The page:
The cannabis industry is pushing lawmakers to get a marijuana reform bill to President Biden’s desk before the November midterms, fearing that a Republican takeover of Congress could doom its chances.
In an in-person lobbying blitz last week, more than 20 chief executives of top cannabis companies urged lawmakers in both parties to pass the SAFE Banking Act, a bill to allow them to work with U.S. banks that the industry is confident will win enough GOP support to pass the Senate.
“There is certainly momentum building around trying to get something done this year in the Senate. On both the Republican and Democratic side we’re seeing consensus for SAFE Banking as being the piece of legislation that could pass,” Curaleaf CEO Joe Bayern said in an interview.
“We’re trying to be practical about how we get something passed this year,” he added. “We think the industry needs something to happen this year.”
The lobbying campaign comes as Democrats debate how to tackle marijuana reforms, with leading Senate Democrats pushing for a comprehensive bill to decriminalize recreational pot nationally and expunge past convictions.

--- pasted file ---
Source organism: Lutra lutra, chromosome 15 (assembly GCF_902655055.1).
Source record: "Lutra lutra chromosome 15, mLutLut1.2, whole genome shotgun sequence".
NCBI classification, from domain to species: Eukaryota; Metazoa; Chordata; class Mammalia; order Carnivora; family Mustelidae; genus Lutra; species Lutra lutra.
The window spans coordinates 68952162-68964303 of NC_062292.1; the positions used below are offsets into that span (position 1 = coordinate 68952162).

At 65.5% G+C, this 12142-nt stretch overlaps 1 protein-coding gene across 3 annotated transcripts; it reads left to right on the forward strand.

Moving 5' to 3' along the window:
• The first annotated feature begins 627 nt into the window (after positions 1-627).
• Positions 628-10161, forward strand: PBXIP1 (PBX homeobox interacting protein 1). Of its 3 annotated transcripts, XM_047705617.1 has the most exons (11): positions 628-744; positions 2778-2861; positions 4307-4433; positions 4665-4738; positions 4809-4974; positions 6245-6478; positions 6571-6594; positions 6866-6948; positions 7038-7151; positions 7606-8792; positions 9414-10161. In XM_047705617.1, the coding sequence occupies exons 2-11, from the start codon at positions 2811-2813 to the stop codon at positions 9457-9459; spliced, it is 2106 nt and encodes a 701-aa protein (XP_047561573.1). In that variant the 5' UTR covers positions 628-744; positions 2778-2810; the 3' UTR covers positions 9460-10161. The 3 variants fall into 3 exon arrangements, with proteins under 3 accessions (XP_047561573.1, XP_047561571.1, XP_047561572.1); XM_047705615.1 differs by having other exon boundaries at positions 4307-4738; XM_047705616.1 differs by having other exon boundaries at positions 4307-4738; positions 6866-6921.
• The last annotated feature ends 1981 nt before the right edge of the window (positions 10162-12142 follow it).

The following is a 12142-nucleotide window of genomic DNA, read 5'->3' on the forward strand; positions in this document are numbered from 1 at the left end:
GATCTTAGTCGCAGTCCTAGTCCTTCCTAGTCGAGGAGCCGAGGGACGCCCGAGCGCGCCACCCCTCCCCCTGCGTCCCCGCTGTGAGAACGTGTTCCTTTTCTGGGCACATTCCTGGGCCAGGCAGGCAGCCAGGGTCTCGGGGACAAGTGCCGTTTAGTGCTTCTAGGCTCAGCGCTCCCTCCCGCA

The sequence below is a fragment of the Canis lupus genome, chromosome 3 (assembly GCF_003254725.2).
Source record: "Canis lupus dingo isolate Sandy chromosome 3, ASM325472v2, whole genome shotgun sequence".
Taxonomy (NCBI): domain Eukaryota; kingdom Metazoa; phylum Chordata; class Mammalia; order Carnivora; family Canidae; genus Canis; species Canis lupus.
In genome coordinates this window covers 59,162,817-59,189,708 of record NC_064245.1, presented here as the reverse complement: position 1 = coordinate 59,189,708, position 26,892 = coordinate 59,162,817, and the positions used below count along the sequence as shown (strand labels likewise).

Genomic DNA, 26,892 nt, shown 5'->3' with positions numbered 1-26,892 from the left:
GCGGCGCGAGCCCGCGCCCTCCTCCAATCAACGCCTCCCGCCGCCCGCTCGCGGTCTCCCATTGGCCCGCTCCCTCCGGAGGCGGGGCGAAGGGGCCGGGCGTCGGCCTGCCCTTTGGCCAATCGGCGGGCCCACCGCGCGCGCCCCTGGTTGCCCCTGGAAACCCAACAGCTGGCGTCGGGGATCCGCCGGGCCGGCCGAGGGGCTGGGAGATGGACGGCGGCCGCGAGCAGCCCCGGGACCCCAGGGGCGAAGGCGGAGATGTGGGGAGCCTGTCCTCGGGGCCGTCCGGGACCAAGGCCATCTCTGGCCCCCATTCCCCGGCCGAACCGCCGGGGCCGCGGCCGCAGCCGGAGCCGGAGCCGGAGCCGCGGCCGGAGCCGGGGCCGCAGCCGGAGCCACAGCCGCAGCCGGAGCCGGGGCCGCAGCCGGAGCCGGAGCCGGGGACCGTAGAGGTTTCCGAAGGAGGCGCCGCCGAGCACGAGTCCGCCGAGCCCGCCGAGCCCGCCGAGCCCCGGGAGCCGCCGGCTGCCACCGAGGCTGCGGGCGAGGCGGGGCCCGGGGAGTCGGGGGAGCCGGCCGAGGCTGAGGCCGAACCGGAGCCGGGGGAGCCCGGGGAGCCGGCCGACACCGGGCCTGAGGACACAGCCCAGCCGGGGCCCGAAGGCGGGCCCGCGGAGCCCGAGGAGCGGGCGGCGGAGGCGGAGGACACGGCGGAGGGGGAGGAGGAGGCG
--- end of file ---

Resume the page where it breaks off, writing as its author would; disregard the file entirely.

Cannabis companies say they support those reforms, but stress that an all-encompassing decriminalization bill would not receive the 60 votes it needs to get through the evenly divided Senate.
“We want comprehensive reform, but we also recognize that with the potential for the House and Senate to change hands, we have an opportunity now to pass impactful legislation, and if we fail to do that, it could be years until we get something done,” said Jared Maloof, CEO of Ohio-based medical marijuana company Standard Wellness.
The SAFE Banking Act would enable legally operating cannabis firms to use banking services and credit cards. Because pot is still illegal at the federal level under current law, financial institutions could be hit with penalties for working with the companies and are thus reluctant to offer them loans or else typically charge them sky-high rates. Because dispensaries are forced to hold large amounts of cash, they’re prime targets for robberies and burglaries.
To Read The Rest Of This Article By Karl Evers-Hillstrom on The Hill
Published: March 21, 2022
Founder & Interim Editor of L.A. Cannabis News